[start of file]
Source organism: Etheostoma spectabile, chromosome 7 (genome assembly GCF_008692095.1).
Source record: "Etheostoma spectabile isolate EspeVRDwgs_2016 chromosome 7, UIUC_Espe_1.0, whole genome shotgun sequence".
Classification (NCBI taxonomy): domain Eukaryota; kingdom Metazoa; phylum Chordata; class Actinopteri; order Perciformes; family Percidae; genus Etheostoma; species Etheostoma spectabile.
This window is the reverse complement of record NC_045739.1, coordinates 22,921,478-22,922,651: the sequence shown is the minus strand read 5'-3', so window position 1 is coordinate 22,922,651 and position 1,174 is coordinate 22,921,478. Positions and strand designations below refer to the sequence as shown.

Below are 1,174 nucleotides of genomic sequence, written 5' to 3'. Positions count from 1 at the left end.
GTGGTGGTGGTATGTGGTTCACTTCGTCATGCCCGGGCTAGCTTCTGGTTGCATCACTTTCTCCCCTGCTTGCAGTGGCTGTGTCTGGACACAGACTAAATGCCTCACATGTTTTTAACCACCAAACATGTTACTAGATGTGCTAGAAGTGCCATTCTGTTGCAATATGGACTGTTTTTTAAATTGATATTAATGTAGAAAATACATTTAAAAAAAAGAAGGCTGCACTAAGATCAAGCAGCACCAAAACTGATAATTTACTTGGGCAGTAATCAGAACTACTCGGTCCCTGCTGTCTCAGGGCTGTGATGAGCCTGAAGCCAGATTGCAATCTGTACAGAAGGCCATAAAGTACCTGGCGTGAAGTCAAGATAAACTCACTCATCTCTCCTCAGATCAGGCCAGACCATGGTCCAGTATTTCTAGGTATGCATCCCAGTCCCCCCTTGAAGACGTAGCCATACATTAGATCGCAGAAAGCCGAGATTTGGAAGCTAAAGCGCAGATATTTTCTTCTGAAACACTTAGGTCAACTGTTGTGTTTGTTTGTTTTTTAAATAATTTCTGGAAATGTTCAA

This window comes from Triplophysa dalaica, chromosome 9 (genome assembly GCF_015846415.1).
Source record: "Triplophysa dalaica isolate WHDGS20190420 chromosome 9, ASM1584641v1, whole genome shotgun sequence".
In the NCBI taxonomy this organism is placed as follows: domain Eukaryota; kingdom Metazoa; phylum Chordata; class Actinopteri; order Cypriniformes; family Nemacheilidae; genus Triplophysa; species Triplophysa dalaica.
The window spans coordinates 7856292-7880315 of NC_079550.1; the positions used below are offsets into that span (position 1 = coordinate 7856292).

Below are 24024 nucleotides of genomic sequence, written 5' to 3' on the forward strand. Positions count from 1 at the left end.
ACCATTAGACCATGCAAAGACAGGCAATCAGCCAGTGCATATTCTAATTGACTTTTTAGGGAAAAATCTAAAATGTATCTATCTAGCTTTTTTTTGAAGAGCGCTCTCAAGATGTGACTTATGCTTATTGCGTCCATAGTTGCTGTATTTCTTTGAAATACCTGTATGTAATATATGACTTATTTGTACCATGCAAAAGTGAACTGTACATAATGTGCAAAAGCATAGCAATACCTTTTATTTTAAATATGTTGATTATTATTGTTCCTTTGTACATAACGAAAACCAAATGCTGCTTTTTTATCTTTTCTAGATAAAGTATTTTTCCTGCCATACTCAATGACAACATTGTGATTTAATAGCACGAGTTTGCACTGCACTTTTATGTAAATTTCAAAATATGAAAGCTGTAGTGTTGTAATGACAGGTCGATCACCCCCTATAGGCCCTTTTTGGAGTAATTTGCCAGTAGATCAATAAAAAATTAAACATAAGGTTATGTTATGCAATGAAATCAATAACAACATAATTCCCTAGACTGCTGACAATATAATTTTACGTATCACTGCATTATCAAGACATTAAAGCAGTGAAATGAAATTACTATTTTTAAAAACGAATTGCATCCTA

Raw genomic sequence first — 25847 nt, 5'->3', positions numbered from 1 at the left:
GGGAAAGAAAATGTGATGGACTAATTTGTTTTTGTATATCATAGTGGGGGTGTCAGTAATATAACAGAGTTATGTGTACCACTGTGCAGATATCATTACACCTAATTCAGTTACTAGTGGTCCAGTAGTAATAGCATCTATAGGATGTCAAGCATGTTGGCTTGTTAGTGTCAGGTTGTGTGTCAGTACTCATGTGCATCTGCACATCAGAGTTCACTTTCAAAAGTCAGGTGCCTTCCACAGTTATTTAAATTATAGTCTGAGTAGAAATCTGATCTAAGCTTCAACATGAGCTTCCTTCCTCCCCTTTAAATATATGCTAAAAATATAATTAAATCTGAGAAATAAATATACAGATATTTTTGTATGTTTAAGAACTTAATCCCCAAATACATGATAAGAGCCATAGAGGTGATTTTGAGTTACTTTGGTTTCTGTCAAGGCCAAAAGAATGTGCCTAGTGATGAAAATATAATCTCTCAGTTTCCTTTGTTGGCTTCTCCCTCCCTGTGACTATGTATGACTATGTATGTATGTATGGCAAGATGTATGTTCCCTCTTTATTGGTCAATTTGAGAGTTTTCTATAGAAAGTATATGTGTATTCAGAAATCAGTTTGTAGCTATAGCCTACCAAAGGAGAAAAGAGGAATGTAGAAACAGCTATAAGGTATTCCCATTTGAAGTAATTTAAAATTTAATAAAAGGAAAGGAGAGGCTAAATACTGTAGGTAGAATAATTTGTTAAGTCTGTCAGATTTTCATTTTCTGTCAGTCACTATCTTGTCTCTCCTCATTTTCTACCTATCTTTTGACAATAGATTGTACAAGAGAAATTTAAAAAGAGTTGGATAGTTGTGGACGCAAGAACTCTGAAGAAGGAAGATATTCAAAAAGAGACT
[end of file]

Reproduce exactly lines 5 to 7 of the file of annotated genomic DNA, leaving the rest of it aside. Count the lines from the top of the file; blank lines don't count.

Below are 1,174 nucleotides of genomic sequence, written 5' to 3'. Positions count from 1 at the left end.
GTGGTGGTGGTATGTGGTTCACTTCGTCATGCCCGGGCTAGCTTCTGGTTGCATCACTTTCTCCCCTGCTTGCAGTGGCTGTGTCTGGACACAGACTAAATGCCTCACATGTTTTTAACCACCAAACATGTTACTAGATGTGCTAGAAGTGCCATTCTGTTGCAATATGGACTGTTTTTTAAATTGATATTAATGTAGAAAATACATTTAAAAAAAAGAAGGCTGCACTAAGATCAAGCAGCACCAAAACTGATAATTTACTTGGGCAGTAATCAGAACTACTCGGTCCCTGCTGTCTCAGGGCTGTGATGAGCCTGAAGCCAGATTGCAATCTGTACAGAAGGCCATAAAGTACCTGGCGTGAAGTCAAGATAAACTCACTCATCTCTCCTCAGATCAGGCCAGACCATGGTCCAGTATTTCTAGGTATGCATCCCAGTCCCCCCTTGAAGACGTAGCCATACATTAGATCGCAGAAAGCCGAGATTTGGAAGCTAAAGCGCAGATATTTTCTTCTGAAACACTTAGGTCAACTGTTGTGTTTGTTTGTTTTTTAAATAATTTCTGGAAATGTTCAA

This window comes from Triplophysa dalaica, chromosome 9 (genome assembly GCF_015846415.1).